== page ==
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I praise the Frenchman,* his remark was shrewd-
755 Grasp seeming happiness, and find it pain. Despondence, self-deserted in her grief, Lost by abandoning her own relief, Murmuring and ungrateful discontent, That scorns afflictions mercifully nieant,
760 Those humours tart as wine upon the fret, Which idleness and weariness beget ; These, and a thousand plagues, that haunt the breast, Fond of the phantom of an earthly rest, Divine communion chases, as the day
765 Drives to their dens th' obedient beasts of prey. See Judah's promis'd king, bereft of all, Driv'n out an exile from the face of Saul; To distant caves the lonely wand'rer flies, To scek that peace a tyrant's frown denies. 770 Hear the sweet accents of his tuneful voice, Hear him, o'erwhelm’d with sorrow, yet rejoice; No womanish or wailing grief has part, No, not a moment, in his royal heart ;
'Tis nianly musick, such as martyrs make,
Religion does not censure or exclude
Me poetry, (or rather notes that aim
THE YEARLY DISTRESS,
TITHING TIME AT STOCK, IN ESSEX.
Verses addressed to a country clergyman, complaining
of the disagreeableness of the day annually appointed for receiving the dues at the parsonage.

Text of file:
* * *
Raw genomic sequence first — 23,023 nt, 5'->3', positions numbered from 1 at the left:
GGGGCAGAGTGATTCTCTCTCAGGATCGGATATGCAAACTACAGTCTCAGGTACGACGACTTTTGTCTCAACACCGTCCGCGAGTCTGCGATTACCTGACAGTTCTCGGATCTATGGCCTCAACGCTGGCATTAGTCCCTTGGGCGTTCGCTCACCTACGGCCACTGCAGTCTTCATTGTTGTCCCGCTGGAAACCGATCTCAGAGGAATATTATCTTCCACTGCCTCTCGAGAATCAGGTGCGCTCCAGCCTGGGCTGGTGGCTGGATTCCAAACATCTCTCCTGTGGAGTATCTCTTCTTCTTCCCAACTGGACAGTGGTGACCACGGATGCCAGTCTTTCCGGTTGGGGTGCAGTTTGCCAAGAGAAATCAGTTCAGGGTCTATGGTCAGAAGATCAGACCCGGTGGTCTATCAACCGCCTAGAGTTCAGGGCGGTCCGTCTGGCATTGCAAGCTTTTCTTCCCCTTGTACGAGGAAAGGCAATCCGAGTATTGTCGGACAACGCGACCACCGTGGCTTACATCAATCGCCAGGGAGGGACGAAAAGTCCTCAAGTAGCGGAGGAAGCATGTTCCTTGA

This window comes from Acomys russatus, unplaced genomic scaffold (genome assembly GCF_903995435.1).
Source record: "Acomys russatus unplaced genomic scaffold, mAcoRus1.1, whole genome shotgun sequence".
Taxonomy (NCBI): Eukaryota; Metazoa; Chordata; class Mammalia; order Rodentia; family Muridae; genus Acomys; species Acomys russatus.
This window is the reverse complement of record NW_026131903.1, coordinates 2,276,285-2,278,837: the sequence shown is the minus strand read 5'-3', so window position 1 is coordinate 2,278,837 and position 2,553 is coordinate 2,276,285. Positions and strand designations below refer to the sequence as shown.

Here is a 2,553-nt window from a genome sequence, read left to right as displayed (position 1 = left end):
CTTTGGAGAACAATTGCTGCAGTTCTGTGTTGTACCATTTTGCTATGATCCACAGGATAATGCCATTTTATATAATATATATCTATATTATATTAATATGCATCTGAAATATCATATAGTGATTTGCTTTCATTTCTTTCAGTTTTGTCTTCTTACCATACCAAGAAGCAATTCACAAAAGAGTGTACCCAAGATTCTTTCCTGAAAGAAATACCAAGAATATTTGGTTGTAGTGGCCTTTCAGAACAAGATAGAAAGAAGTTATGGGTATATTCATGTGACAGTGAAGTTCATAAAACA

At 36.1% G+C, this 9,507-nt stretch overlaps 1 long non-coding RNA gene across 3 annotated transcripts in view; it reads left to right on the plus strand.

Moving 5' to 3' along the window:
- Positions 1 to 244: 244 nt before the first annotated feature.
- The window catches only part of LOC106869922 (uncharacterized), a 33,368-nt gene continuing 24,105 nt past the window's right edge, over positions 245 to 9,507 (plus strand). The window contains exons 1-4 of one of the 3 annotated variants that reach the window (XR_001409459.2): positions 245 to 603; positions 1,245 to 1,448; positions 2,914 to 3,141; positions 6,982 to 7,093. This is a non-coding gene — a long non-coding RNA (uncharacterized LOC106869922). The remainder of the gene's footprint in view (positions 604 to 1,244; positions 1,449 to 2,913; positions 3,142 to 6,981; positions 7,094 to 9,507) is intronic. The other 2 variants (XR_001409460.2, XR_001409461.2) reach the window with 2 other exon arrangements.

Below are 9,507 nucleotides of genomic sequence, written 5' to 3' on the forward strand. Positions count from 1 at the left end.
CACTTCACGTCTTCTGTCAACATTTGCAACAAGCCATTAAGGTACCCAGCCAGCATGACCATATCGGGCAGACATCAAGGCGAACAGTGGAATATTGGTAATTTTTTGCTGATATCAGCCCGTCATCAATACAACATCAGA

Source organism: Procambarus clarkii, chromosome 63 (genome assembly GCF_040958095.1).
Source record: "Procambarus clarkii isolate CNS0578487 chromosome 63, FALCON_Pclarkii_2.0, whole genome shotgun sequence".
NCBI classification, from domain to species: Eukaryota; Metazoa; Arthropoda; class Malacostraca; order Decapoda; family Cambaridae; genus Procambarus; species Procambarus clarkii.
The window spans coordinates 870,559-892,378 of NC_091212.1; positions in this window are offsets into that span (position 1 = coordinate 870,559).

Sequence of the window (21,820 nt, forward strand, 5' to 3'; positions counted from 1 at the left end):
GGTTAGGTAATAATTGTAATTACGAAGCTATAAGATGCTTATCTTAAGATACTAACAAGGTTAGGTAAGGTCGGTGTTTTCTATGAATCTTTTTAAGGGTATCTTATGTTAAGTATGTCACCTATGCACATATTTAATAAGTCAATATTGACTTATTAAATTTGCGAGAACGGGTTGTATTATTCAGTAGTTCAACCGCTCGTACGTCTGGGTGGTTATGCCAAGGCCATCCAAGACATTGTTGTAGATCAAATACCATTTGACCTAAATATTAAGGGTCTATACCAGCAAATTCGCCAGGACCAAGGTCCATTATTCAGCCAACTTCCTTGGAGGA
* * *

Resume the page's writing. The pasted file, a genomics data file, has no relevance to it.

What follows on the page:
COME, ponder well, for 'tis no jest,
To laugh it would be wrong,
The burden of my song.
Three quarters of the year,
When tithing time draws near.
As one at point to die,
He heares up many a sigh.
Along the miry road,
To make their payments good.
In sooth, the sorrow of such days
Is not to be express'd, When he that takes, and he that pays,
Are both alike distress'd.
Now all unwelcome at his gates
The clumsy swains alight,
He trembles at the sight.
And well he may,
for well he knows Each bumpkin of the clan, Instead of paying what he owes,
Will cheat him if he can.
So in they come-each makes his leg,
And flings his head before, And looks as if he came to beg,
And not to quit a score.
" And how does miss and madam do,
“ The little boy, and all ?” “ All tight and well. And how do you
" Good Mr. What-d'ye-call ?"
The dinner comes, and down they sit :
Were e'er such hungry folk ? There's little talking, and no wit;
It is no tiine to joke.
One wipes his nose upon his sleeve,
One spits upon the floor,
Holds the cloth before.
The punch goes round, and they aro dull
And lumpish still as ever ;
They only weigh the heavier.
At length the busy time begins,
Come, neighbours, we must wag—" The money chinks, down drop their chins,
Each lugging out his bag.
And one of storms of hail,
By maggots at the tail.
“ In pulpit none shall hear:
“ You sell it plaguy dear.”
Or clergy made so fine ?
May kill a sound divine.
Then let the boobies stay at home;
'Twould cost him, I dare say, Less trouble taking twice the sum, Without the clowns that pay.